‘Hip restaurants such as Nevermind Awesome Bar & Eatery and Nice Guys Pizza, which have been credited with revolutionizing the Cape’s dining scene, moved in nearby longstanding venues. On a recent Friday evening, parking near SE 10th Place and SE 47th Terrace, which runs just north of the Cape Coral Parkway and backs up to popular spots like the nightclub Dixie Roadhouse and Big Blue Brewing, was so packed that cars squeezed onto grassy medians.’
“We’re getting a lot of organic growth of independently owned restaurants and bars, which is extremely important because that’s what creates the character,” says Dana Brunett, Cape Coral’s economic development manager. “People don’t come in from out of town to go to Golden Corral. People come up from Naples to go to Nevermind.”
“The whole idea is to make it a walking entertainment district.”
SCHEA hired Meola last year when the demands of organizing its various trolley events and festivals, like Bacon Fest, to lure people to the South Cape got to be too much for the core businesses. “I’ve lived here 40 years and to see this type of teamwork is just so overwhelmingly beautiful,” she says. Meola has heard from business owners in the Southwest Cape wanting to know how to replicate their trolley events. She sees signs of a transforming neighborhood: an office building being converted to condos targeting millennials and an upscale sushi bar opening. “It’s watching businesses come in that probably wouldn’t have come to Cape Coral before.”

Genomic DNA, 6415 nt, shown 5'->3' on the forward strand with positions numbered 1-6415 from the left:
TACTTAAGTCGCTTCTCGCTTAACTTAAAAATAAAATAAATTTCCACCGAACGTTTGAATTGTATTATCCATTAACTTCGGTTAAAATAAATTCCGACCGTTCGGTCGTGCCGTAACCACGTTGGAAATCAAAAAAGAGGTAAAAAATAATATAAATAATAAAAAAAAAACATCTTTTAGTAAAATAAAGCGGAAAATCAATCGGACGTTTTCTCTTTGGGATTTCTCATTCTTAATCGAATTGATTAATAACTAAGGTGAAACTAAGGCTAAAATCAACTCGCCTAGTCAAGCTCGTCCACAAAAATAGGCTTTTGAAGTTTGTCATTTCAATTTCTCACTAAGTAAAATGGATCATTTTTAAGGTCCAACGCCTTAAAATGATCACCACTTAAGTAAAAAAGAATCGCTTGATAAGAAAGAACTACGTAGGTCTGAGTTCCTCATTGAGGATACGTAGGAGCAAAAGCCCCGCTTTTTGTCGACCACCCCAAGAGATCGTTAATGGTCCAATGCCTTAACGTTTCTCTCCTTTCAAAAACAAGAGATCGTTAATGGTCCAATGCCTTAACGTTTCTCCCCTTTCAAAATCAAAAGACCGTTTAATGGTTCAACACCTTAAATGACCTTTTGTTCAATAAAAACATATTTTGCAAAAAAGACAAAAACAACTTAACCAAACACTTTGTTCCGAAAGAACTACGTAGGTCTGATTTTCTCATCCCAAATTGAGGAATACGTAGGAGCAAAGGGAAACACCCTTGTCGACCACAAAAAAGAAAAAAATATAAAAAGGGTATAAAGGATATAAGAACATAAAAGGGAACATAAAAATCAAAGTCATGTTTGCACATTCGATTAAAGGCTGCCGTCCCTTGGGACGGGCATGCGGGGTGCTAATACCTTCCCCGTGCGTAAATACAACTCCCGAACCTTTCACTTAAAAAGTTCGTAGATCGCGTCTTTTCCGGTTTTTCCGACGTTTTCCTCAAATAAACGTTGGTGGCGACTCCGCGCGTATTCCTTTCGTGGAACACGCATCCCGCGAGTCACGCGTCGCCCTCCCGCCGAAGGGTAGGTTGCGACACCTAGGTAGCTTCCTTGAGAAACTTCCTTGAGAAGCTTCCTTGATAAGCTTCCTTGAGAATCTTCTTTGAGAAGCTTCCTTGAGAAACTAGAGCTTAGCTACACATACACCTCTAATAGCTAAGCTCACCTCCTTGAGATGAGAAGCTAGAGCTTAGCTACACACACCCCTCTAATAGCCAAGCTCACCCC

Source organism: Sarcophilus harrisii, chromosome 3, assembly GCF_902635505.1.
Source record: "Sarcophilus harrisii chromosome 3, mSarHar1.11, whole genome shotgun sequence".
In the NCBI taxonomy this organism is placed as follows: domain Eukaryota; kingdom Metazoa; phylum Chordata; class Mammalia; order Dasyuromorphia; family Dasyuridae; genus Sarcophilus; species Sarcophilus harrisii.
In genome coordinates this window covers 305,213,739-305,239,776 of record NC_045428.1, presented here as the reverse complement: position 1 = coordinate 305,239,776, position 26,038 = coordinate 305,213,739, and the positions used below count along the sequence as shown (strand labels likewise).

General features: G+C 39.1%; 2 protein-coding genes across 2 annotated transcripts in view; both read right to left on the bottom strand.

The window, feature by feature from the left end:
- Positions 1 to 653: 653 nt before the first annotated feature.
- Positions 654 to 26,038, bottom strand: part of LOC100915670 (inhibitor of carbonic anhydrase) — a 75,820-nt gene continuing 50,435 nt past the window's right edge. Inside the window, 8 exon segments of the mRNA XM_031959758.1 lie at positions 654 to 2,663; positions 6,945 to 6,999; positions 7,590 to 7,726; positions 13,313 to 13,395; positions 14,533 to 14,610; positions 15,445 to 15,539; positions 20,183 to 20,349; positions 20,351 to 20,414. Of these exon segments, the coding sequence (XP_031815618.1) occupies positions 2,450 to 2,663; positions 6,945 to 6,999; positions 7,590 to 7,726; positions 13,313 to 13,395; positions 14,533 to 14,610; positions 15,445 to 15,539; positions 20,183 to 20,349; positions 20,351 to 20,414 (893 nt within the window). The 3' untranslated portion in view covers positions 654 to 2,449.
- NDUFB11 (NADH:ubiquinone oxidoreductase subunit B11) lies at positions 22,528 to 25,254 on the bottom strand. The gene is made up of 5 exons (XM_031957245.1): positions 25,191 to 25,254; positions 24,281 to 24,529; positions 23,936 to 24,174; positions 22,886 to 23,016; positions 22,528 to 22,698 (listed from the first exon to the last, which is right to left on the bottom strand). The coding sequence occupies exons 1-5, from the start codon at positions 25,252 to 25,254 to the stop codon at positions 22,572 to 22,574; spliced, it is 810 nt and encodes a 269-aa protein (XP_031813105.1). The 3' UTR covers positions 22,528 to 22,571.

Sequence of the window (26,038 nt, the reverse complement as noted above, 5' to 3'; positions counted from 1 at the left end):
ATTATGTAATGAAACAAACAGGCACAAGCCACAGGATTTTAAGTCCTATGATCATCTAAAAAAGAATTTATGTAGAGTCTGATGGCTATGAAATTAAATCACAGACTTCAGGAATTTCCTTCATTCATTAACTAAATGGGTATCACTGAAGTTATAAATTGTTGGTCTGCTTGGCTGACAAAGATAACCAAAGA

Vitality in the South Cape could spark additional commercial investment in Cape Coral. “It becomes a magnet. You’re bringing people in and they’re going to look for other things to do,” Brunett notes. He pointed to the busy April opening of the Tropical Breeze Fun Park on Santa Barbara Boulevard that claims the longest mini golf hole in the world. And, within the South Cape district, the closed Cape Elks Lodge is being acquired to offer live entertainment and a restaurant, Brunett says.
One anticipated new addition is Big Blue Brewing, the 10,000-square-foot brewery and gastro pub that opened in October that sits in the heart of the South Cape entertainment district near SE 47th Terrace and SE 10th Place. JoAnn Elardo and her family, of Wicked Dolphin Distillery fame, are behind Big Blue Brewing. They bought an old bingo hall in 2015 after hearing a funeral home was considering it. The city initially asked if they’d be interested in relocating Wicked Dolphin to that area, but there wasn’t enough space. The brewery and restaurant became the alternative. “I always liked that building because I thought it was in a really great area,” JoAnn Elardo says. “And we’ve been looking for something to move the needle a bit in South Cape.”